Avoiding Whisker Fatigue in Cats

The term “whisker fatigue” isn’t generally thrown around in daily conversation. Although it may sound like something that a man may get when tired of having to trim his beard, whisker fatigue is actually a condition among cats that can cause significant stress.

The Incredible Whisker

It’s hard to imagine a cat without a set of luxurious, adorable whiskers. However, these long, thick hairs are not there just to make your cat look cool. The primary function of whiskers is to serve as touch receptors that tell a cat a great deal about the world around them.

Whiskers, also called tactile hairs or vibrissae, transmit information about a cat’s environment via tiny sensory organs known as proprioceptors. These organs are located at the base of each whisker and help cats orient themselves, navigate their environment in the dark, hunt for prey (by sensing air currents), and determine whether or not they can fit into a tight space.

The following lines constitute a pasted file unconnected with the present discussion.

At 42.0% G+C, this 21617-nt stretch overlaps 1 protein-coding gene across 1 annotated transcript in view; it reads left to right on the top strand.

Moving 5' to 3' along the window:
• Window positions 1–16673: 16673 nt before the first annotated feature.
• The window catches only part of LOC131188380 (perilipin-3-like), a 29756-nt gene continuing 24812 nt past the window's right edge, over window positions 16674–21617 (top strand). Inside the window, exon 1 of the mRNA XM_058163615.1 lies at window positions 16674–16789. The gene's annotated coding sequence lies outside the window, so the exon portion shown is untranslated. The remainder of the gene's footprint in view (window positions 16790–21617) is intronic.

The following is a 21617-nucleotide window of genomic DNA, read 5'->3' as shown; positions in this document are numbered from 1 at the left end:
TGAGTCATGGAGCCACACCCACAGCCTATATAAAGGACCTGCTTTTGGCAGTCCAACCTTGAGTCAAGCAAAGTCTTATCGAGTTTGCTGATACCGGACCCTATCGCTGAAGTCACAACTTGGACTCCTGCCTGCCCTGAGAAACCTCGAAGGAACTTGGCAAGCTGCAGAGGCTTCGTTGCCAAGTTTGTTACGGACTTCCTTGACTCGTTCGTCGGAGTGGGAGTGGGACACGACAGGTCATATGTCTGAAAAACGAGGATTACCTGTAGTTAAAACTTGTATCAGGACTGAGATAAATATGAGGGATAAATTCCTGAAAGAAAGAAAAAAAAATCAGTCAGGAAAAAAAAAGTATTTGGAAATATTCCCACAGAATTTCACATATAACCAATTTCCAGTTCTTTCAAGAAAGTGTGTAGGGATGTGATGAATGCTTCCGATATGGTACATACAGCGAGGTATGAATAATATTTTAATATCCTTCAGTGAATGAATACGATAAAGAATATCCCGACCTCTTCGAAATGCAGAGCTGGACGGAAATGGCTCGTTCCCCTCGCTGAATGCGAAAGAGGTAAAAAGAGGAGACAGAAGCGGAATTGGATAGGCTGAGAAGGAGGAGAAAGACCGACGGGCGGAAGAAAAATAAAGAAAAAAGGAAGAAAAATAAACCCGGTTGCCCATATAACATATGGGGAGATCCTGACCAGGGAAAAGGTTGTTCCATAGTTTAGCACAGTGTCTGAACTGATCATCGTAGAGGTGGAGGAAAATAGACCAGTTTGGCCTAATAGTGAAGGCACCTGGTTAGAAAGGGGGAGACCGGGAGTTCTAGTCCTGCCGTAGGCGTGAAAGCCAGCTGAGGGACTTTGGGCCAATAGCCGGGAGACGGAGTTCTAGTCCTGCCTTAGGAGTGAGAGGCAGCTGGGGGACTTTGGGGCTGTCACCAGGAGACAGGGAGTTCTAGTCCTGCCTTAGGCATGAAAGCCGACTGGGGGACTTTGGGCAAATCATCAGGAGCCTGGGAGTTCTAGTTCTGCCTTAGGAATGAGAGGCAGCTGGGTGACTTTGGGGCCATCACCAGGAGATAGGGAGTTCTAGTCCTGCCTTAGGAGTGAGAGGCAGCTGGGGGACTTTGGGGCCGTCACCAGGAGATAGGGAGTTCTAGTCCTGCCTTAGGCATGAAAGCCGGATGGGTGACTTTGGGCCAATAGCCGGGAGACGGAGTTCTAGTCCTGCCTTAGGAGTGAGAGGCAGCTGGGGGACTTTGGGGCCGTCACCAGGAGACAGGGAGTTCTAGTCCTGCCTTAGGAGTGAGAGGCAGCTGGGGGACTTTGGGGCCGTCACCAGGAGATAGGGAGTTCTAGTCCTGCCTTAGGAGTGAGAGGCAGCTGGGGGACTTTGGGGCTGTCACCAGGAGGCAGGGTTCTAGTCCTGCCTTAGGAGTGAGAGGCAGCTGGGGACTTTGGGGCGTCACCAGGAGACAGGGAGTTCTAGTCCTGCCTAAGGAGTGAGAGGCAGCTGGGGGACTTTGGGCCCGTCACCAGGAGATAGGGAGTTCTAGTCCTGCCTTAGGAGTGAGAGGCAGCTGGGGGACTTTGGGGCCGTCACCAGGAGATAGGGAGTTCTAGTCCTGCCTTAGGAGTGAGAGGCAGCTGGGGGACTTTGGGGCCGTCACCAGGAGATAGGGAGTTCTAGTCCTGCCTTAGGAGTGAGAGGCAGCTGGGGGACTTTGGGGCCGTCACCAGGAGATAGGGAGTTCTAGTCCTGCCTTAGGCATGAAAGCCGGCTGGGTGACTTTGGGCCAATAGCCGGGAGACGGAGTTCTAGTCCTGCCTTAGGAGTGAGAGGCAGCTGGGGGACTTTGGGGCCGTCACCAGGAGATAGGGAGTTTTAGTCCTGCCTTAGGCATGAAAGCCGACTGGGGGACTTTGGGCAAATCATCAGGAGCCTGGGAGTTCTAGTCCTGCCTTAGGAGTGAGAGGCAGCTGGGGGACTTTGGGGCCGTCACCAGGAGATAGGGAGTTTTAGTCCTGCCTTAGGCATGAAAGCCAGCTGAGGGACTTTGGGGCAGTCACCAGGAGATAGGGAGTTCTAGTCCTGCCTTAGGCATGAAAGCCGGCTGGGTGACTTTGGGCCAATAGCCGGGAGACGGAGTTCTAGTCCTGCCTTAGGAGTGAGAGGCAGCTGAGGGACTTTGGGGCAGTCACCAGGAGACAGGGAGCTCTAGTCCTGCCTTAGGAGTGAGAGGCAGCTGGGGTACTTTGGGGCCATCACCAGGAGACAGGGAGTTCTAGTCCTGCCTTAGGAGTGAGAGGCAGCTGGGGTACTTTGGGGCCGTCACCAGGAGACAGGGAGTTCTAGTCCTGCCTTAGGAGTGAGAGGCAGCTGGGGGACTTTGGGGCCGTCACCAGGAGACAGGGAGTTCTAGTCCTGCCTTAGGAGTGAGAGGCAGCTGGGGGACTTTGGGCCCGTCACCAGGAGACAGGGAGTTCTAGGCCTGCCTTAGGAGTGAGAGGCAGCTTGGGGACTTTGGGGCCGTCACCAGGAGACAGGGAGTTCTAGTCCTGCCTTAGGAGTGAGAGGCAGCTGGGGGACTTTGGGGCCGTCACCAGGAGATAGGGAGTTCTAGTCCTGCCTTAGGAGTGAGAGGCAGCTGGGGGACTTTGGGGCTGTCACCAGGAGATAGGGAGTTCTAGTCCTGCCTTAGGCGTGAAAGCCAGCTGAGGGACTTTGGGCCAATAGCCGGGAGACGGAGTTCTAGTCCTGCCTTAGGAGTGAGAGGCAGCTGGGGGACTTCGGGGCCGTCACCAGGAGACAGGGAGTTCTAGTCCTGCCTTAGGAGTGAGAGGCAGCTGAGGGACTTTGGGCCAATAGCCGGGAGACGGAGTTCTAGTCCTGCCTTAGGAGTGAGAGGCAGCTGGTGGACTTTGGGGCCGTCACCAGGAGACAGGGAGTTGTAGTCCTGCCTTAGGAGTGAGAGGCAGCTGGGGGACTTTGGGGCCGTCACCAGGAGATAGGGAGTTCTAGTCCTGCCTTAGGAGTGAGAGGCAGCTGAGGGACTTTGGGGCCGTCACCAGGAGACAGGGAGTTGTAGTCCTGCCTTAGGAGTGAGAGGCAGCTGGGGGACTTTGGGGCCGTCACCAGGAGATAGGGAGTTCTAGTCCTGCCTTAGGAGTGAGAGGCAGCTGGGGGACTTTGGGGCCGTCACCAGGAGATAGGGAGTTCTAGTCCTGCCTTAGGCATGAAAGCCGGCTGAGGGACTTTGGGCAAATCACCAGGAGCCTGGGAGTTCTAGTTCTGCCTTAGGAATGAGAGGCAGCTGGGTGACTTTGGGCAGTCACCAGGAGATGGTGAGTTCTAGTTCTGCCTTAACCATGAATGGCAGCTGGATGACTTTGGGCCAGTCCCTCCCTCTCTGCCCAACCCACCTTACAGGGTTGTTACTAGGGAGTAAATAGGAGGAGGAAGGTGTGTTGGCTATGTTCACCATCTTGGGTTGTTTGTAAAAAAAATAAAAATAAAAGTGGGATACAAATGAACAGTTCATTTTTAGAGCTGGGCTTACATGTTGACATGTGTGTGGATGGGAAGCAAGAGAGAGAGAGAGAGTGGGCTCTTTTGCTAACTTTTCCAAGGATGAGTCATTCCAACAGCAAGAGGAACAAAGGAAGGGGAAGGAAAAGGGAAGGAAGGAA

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Dog Parks: Are They Right For Your Dog?

It sounds like a great idea – take your dog to a large, fenced-in area where it can run free with other canine friends. You get to skip the daily walk, check your email, maybe chat with other dog owners, then leave with an exhausted-but-happy dog. What could be better?

Dog parks can be big on the convenience factor for us humans, but being in close proximity to lots of other dogs can also present some problems for your dog. Before taking your pup to the park, it’s important to weigh the pros and cons, so we at Lone Tree Veterinary Medical Center have some important points for you to consider.

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